Educated, celebrated, high-voltage rock primitivists, Jucifer started out as a low-budget garage band in a sleepy college town. Drummer Ed Livengood and guitarist Amber Valentine first performed as a duo in 1995 at an outside keg party in their hometown of Athens, Ga. After a few tries with full bands, the two solidified simply as a duo. They used the name “Satan’s Cheerleaders” for a while, but changed it to “Jucifer” (a play on O.J. Simpson’s and the evil one’s nicknames).
Livengood had a sloppy red-sparkle drum kit with two cracked cymbals. Valentine had one old guitar amp and one very beat-up bass amp linked together. They knew about eight or nine songs — including a Go-Go’s cover — and they played the set three times in a row (until Livengood fell over, drunk and exhausted).
Twelve years later, they’re signed to major metal label Relapse, touring the country in their own huge RV, performing in cool clubs and big music halls with an oversized, custom-made blue acrylic drum kit and a frightening array of amps — literally a “wall of sound” — comprised of seven or eight Ampeg SVT cabinets and about 25 large-size guitar amps of various makes.
Jucifer released a debut titled Calling All Cars on the Vegas Strip, on their own imprint, Crack Rock. It was remastered and released in late 1999 on Capricorn to much acclaim.
After the success of Calling All Cars, Capricorn started to wobble and all plans went on hold. By mid-2000, the band had a new album’s worth of material ready to mix and release, but the situation at the label became even more grim, so the band waited. Under a special arrangement, Jucifer eventually left what remained of Capricorn for the newly established Velocette label.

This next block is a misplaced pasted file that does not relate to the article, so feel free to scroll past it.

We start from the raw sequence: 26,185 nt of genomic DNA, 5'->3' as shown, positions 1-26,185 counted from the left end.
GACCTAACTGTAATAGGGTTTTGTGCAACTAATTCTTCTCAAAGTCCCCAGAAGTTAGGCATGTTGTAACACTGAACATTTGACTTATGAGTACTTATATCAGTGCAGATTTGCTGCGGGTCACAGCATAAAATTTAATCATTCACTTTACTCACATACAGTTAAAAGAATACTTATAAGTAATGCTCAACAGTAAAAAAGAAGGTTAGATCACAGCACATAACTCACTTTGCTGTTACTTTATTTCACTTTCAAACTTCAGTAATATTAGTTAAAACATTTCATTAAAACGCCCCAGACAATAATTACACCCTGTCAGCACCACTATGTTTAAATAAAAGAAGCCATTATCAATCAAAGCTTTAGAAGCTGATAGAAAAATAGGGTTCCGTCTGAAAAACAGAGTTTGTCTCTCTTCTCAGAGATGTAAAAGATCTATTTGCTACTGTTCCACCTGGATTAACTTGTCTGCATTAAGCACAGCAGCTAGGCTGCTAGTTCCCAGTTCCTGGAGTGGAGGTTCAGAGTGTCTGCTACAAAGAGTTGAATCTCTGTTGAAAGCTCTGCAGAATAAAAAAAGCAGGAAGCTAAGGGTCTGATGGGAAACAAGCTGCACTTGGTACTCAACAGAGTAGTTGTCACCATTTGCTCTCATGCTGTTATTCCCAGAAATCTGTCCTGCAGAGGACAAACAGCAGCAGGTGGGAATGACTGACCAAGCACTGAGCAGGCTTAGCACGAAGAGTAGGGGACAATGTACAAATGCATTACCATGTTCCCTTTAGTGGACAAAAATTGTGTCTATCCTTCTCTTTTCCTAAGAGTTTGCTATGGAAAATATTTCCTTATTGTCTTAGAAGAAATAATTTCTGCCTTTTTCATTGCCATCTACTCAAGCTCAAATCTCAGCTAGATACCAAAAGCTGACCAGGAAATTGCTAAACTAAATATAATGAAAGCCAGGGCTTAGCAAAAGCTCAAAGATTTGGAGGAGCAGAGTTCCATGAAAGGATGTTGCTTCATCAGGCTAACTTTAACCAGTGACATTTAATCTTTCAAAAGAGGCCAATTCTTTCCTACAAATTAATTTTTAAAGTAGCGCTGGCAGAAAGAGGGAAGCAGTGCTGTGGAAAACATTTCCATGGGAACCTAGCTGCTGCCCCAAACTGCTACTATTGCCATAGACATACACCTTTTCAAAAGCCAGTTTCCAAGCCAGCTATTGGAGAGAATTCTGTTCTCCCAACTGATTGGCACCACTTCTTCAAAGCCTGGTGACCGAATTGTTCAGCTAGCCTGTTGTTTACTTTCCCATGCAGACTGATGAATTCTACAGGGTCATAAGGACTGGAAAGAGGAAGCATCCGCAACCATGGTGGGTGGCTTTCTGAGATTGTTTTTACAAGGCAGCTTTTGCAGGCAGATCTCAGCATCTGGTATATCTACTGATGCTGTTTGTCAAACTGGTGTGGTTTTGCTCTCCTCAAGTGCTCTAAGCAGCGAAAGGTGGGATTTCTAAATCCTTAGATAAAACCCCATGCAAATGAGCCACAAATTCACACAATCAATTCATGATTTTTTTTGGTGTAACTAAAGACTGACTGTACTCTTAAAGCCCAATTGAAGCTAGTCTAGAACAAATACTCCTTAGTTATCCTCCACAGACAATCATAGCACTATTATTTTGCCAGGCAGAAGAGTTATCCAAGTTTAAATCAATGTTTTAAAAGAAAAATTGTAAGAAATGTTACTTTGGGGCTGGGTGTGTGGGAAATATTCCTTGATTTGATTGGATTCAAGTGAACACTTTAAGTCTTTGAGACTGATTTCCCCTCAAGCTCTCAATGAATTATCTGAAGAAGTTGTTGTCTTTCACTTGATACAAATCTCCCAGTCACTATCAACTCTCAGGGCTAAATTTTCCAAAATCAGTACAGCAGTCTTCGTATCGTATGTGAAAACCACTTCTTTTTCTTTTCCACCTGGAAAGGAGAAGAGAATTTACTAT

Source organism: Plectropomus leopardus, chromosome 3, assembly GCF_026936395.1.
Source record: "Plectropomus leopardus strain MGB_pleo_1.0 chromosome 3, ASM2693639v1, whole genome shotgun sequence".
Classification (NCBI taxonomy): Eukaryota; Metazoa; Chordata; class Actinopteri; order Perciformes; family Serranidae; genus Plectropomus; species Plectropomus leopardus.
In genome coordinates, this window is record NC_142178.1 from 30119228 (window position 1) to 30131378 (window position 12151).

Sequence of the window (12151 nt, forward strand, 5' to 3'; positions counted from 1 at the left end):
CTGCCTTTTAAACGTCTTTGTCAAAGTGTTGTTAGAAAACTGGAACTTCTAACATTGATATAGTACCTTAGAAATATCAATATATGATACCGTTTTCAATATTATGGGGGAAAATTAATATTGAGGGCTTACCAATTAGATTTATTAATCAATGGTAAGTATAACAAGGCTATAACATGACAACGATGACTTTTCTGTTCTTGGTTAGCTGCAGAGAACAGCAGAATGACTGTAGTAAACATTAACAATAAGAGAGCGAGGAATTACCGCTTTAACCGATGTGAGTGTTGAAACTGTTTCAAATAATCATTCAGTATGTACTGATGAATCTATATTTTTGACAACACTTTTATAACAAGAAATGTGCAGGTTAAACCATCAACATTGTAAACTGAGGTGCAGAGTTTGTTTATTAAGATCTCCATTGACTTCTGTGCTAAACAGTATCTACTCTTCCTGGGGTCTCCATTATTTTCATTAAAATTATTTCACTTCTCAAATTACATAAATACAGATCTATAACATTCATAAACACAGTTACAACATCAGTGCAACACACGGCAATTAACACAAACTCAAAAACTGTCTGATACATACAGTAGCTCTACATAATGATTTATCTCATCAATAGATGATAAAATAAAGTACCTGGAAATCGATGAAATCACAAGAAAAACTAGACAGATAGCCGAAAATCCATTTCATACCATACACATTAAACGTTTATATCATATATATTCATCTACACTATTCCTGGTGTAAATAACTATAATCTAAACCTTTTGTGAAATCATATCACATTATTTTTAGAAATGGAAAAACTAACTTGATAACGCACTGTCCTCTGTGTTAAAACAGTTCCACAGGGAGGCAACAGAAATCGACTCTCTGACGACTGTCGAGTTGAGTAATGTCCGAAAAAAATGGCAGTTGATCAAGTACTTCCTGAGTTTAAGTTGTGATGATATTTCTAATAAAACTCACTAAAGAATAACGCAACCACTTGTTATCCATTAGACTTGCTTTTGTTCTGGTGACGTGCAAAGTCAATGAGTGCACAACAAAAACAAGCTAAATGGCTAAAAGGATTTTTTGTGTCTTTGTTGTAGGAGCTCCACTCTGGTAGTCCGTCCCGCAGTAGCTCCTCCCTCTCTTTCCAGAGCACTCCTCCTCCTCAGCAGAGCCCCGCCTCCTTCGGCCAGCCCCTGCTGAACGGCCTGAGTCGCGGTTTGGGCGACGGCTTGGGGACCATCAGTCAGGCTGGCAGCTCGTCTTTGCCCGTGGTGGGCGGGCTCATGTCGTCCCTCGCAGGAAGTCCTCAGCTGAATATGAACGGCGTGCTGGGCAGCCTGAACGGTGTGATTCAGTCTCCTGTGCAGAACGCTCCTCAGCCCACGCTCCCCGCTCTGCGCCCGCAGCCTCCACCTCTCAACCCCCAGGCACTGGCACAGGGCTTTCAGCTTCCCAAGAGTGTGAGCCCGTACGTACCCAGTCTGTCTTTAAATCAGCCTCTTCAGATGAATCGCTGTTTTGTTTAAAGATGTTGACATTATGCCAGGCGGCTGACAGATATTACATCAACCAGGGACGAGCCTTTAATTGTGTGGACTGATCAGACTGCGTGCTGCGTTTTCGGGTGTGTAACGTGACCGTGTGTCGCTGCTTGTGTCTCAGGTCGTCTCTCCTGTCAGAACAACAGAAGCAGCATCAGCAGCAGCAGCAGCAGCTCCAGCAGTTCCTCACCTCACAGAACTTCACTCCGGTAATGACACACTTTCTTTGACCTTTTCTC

“The shit hit the fan and we were stuck,” remembers Valentine. “Although we were anxious about it, we wanted to wait to release the second LP until things looked alright. In the meantime, we decided to make an EP.”
In 2001, Jucifer went on to record seven tracks for what would become The Lambs EP. The full-length I Name You Destroyer followed in 2003.
The last five years have been a non-stop world tour for the two — during which they developed and refined their unique techniques and on-stage deliveries.
Livengood manhandled his battered gear like an angry, inebriated John Bonham. Playing through an arsenal of distortion effects and amplifiers, Valentine cranked out a frightening range of frequencies and noises, providing a wash of “bass” and “guitar” sounds. The riffage was tremendous.
In 2006, they inked a deal with Relapse Records and released a new studio album titled If Thine Enemy Hunger. It features some of their strongest, most methodical recorded work to date.
“The subject matter that we’re dealing with has a lot to do with stuff that’s from a long time ago,” says Valentine. “We wanted to use traditional recording techniques in a nontraditional way to get a more massive sound with less actual tracking. It’s all really stemming from the voice and the guitar and feedback and little things like that.”
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